Picture by Sean Smith via NASA
There's a $100 million project underway to bring a telescope that will search for extraterrestrial communications to the far side of the moon.
The International Lunar Observatory Association (ILOA) is spearheading the plan to build a lunar base and research facility on the
dark side of the south pole of the moon, and has teamed up with the commercial space startup Moon Express on the project. Moon Express CEO Bob Richards believes the mission can land a radio telescope on the moon no later than 2018.
While primary goal of the mission is to better understand the cosmos by observing it from the moon, a secondary objective is searching for extraterrestrial life, or SETI. "What drives us is the desire to see humanity as a multi-world species,” ILOA founder Steve Durst told WIRED last month.
SETI researchers are listening for interstellar communication—radio waves and micro waves—to see if anyone out there is transmitting a signal.
Searching for extraterrestrial intelligence by hunting for micro and radio waves in space is an idea that's been around for decades. In a revolutionary 1959 article, "Searching For Interstellar Communications," authors Giuseppe Cocconi and Philip Morrison laid out the methodology and rationale behind the approach:
We shall assume that long ago they [extraterrestrials] established a channel of communication that would one day become known to us, and that they look forward patiently to the answering signals from the Sun... What sort of a channel would it be? The Optimum Channel. Interstellar communication across the galactic plasma without dispersion in direction and flight-time is practical, so far as we know, only with electromagnetic waves.
The modern search for aliens has kept intact the logic of the vintage paper. The SETI@home experiment has attracted millions of people to get involved in a search for "narrow-bandwidth radio signals in space," by distributing bite-size pieces of data to be sifted through by ordinary computers.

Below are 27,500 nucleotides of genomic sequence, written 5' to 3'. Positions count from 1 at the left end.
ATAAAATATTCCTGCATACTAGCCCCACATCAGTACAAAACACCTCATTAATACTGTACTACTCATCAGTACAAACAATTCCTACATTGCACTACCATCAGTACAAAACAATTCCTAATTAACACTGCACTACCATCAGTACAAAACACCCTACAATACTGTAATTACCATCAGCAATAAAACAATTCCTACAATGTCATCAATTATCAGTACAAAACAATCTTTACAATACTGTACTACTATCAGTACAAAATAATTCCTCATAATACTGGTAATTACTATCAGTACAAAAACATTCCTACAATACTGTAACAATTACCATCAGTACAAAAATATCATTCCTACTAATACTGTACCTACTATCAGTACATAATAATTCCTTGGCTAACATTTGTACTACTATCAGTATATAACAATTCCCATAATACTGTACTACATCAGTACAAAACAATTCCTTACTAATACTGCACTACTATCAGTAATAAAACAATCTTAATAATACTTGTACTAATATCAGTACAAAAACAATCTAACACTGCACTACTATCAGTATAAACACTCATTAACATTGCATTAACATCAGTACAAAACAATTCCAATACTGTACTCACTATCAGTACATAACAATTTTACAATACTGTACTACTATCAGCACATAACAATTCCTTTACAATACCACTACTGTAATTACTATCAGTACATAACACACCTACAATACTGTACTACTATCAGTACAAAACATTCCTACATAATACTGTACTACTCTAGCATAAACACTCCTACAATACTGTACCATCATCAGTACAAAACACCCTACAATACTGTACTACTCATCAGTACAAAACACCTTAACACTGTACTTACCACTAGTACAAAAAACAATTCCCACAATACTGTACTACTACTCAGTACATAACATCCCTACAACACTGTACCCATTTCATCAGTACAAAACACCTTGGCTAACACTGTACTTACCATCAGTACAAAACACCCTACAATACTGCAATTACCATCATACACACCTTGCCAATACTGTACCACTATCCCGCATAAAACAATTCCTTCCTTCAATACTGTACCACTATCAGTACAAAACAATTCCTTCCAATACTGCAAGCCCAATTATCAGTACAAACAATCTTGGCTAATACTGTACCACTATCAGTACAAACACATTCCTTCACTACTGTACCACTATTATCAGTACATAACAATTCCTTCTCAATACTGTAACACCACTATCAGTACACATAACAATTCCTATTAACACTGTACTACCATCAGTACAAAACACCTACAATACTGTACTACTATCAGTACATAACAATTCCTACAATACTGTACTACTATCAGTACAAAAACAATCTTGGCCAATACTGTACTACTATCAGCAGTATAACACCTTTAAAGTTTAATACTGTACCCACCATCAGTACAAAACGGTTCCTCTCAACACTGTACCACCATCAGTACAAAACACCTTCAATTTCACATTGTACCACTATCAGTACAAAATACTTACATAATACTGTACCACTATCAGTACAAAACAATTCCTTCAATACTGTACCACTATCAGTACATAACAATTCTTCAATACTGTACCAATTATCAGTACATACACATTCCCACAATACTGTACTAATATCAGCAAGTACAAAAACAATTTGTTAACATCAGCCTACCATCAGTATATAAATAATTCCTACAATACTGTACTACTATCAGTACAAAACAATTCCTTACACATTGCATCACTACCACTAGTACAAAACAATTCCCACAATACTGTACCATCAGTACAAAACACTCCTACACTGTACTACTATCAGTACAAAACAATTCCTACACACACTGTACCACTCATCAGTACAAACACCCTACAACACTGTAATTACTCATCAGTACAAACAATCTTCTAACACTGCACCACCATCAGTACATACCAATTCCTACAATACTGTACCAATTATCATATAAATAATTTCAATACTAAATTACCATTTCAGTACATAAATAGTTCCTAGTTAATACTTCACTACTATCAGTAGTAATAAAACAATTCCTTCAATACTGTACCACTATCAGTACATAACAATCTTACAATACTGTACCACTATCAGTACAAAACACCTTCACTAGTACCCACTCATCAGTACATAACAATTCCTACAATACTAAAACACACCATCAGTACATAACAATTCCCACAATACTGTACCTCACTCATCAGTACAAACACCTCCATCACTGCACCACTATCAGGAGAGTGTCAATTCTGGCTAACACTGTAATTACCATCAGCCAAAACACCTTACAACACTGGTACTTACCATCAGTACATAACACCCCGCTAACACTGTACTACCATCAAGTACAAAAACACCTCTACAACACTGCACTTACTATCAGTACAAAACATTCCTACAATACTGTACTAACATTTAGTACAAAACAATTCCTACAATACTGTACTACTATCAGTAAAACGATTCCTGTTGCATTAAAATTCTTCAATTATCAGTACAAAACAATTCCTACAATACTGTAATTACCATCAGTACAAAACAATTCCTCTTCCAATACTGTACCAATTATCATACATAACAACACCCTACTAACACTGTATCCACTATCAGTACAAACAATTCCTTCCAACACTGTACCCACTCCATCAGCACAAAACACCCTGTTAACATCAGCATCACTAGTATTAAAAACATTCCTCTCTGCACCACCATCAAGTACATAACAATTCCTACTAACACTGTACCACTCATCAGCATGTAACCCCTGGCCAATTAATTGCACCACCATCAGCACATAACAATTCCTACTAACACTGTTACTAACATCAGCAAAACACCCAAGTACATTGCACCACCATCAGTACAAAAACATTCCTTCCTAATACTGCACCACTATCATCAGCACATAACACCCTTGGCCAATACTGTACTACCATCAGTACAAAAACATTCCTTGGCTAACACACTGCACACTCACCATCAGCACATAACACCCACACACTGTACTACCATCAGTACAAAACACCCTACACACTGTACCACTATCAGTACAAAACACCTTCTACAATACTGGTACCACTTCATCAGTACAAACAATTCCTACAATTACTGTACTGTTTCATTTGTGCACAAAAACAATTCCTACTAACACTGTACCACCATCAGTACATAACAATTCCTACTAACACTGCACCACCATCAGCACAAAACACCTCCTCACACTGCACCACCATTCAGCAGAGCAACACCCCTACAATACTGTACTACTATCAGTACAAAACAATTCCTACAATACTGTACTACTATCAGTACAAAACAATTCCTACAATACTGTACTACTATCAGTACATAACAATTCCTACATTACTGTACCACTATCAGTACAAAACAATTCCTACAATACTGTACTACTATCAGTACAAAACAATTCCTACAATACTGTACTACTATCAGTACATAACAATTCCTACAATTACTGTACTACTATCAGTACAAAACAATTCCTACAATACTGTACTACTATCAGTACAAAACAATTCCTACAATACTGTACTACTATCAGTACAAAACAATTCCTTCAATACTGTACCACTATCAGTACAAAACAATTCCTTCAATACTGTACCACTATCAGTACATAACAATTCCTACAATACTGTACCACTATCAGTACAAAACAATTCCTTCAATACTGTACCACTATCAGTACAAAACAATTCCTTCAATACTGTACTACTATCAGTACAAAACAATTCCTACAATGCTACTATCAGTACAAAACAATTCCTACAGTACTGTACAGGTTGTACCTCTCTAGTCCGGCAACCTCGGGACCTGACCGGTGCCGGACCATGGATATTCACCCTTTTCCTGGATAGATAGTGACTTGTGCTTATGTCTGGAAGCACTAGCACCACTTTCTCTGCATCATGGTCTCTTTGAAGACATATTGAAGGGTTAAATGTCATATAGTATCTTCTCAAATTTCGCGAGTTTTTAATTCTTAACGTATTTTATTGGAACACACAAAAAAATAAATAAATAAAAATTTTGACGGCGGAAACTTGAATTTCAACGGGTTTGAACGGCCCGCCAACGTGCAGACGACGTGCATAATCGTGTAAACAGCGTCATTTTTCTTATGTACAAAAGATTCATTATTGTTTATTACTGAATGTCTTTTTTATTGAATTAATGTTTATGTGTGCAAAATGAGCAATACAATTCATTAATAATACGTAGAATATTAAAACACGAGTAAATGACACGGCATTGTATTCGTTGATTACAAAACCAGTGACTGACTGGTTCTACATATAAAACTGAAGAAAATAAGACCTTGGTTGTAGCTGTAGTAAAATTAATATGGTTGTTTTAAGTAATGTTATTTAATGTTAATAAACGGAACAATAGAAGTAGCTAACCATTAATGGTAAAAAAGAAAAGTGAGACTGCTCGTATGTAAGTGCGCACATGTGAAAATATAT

Anyone can download the software and participate in the search. Nowadays, there are versions of the BOINC software that can run in the background on a smartphone.
The irony is, the very infrastructures that beam those pieces of unprocessed data into the pockets of SETI-curious explorers are interfering with the signals. Our lights and our telecommunications are both born by and contribute to Radio Frequency Interference (RFI) that could obstruct the project to begin with.
As buildings grow toward the stars, increasingly soaking the night skies across the globe in artificial light, putting a radio telescope on the dark side of the moon could be an ingenious solution to that problem. The moon would in effect block the telescope from the radio and electromagnetic noise created by human civilization.
The national radio quiet zone—a 13,000 square mile rectangle in West Virginia, where radio transmissions are heavily restricted—already allows for pretty decent RFI-minimal radio astronomy activities. But landing a telescope on the lunar south pole could be the ultimate solution.
In 2010, Bruno Moretti, the director of SETI Italia "G. Cocconi" (named after Giuseppe Cocconi, the author of the 1959 paper) explained that a lunar-based telescope would sidestep the problem of RFI completely. The far side of the moon—which never faces earth—is the optimal place to set up a radio telescope, he explained. In the next three to four decades, the use of radio telescopes will be far too overwhelmed by manmade interference.
"The largest optical telescopes and astronomy itself, become 'blind' because of light pollution caused by wasteful and irrational use of public lighting, which has been protected in the darkest places on Earth, like the Atacama Desert in Chile and the Hawaiian Islands," Moretti explained in an interview with Seti.cl, a SETI association. The moon, he said, is "naturally radio-protected from human interference with respect to the geostationary satellites."
The possibility of finding aliens, no matter how, may seem far-fetched. And SETI projects might lack a sense of humanist urgency, compared with the other problems facing society. But Cocconi and Morrison left an inspired argument at the end of their article: "The probability of success is difficult to estimate; but if we never search, the chance of success is zero."